**Figure 4.**The amplitude–frequency responses obtained by the voltage differences from the half-bridges of the two microcantilevers: (

**a**) the difference of the amplitudes of the two microcantilevers; (

**b**) the absolute value of the difference of the amplitudes of the two microcantilevers.

**Figure 5.**Experimental system for testing piezoresistive sensors with dual-microcantilever beams: (

**a**) general view; (

**b**) closer look at sensor and its actuation. 1. Sensor. 2. NI PXI system. 3. Ammeter, 4. Digilent wave generator. 5. Potentiometers for adjusting current in microcantilever heaters. 6. Batteries to power heaters. 7. Monitor. 8. Microchip. 9. Piezoelectric actuator. 10. Sensor housing.

**Figure 6.**Theoretical and experimental plots of amplitude–frequency response: (

**a**) theoretical and experimental amplitude–frequency response of microcantilever 1; (

**b**) theoretical and experimental amplitude–frequency response of microcantilever 2.

**Figure 7.**A graphical representation of the amplitude–frequency response results. The experimental results are plotted with a solid line, and theoretical results are represented by a circle symbol: (

**a**) the theoretical and experimental amplitude–frequency response of the output voltage of the Wheatstone bridge; (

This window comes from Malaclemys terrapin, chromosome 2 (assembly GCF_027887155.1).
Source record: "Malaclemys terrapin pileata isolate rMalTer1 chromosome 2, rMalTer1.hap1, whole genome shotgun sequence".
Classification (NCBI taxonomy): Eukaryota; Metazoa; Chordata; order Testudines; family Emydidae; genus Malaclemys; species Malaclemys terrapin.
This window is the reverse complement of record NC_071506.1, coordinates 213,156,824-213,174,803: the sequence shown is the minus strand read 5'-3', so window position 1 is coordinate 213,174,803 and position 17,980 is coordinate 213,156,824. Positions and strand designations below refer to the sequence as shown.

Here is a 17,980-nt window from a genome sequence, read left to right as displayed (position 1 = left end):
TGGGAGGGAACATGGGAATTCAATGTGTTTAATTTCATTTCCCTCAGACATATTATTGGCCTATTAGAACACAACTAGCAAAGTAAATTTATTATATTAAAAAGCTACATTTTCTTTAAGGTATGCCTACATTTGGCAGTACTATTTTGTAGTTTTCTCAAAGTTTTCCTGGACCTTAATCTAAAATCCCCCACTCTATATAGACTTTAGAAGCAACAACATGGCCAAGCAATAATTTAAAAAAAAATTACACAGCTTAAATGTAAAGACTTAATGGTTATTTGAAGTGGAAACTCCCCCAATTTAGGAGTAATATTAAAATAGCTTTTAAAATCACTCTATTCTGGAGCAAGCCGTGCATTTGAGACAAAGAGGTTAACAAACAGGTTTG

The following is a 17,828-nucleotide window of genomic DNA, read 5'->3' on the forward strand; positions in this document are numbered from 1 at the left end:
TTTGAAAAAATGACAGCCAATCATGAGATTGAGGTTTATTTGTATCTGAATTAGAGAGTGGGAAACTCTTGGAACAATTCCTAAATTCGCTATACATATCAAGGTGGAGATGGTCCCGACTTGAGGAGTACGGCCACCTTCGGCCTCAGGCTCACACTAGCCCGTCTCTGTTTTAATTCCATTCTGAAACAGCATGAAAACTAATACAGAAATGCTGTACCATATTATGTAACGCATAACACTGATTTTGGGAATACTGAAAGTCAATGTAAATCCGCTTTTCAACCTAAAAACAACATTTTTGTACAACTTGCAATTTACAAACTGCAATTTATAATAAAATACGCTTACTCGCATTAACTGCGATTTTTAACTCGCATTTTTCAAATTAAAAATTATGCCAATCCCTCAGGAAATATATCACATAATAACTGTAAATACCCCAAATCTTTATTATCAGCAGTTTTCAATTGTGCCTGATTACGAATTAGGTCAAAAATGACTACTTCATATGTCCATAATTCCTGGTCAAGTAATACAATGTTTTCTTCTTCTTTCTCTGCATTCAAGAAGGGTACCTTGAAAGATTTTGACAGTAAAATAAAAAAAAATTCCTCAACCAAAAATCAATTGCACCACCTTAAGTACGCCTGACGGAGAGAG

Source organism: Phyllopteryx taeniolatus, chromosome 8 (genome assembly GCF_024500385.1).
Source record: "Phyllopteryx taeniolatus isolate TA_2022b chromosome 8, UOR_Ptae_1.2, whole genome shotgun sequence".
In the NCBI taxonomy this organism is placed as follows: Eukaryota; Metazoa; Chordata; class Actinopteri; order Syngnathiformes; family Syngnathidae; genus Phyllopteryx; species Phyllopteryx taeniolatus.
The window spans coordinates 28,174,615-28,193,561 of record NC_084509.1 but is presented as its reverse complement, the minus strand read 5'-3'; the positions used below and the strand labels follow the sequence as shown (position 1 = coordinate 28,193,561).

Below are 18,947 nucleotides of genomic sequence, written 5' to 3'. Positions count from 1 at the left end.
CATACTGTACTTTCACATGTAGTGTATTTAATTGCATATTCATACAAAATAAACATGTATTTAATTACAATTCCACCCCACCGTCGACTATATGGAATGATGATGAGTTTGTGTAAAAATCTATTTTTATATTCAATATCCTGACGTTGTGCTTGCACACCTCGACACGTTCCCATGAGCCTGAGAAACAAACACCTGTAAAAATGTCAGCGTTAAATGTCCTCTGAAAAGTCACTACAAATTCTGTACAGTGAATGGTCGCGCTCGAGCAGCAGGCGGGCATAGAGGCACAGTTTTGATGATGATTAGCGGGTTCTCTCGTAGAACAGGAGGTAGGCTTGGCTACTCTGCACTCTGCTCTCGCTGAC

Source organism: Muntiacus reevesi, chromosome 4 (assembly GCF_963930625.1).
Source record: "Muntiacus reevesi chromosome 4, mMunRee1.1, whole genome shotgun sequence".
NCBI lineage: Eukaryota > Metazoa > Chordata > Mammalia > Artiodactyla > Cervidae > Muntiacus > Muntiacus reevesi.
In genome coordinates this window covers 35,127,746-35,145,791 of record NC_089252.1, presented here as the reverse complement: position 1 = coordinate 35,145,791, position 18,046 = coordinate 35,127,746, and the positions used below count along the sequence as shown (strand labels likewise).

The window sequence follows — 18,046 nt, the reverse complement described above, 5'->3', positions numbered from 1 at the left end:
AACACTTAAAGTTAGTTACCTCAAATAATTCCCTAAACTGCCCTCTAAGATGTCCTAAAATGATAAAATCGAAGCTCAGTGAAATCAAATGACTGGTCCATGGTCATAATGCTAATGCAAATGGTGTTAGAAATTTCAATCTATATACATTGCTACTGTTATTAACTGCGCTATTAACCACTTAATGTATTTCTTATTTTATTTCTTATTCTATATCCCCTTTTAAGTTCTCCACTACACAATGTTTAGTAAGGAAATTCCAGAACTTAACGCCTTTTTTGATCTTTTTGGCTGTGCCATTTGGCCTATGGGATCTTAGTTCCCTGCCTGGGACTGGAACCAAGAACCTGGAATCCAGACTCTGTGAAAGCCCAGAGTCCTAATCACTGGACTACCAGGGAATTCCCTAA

**b**) the theoretical and experimental amplitude–frequency response of the absolute value of the output voltage of the Wheatstone bridge.

**Figure 8.**A schematic of the experiment to change the temperature of microcantilever 1 by Joule heating.

**Figure 9.**Experimental data processing for ${V}_{abs}$ from an Excel file obtained at current $i$ = 1053 µA. The frequency of the forced vibrations at the base of the two microcantilevers was varied in the range [65,520, 66,150] Hz.

**Figure 10.**Experimental data on the effect of heating microcantilever 1 on the frequency of the experimental cusp point, natural frequency, and their approximation: (

**a**) the cusp point frequency as a function of the heater current and its approximating linear relationship; (

**b**) tge dependence of the natural frequency of microcantilever 1 on its heating current i and the approximating line.

**Figure 11.**Added thought mass that causes the same variation in the natural frequency of microcantilever 1 as that caused by current heating.

Parameter | Symbol | Value | Unit |
---|---|---|---|

Length of microcantilever 1 | ${l}_{11}$ | 294 × 10^{−6} | m |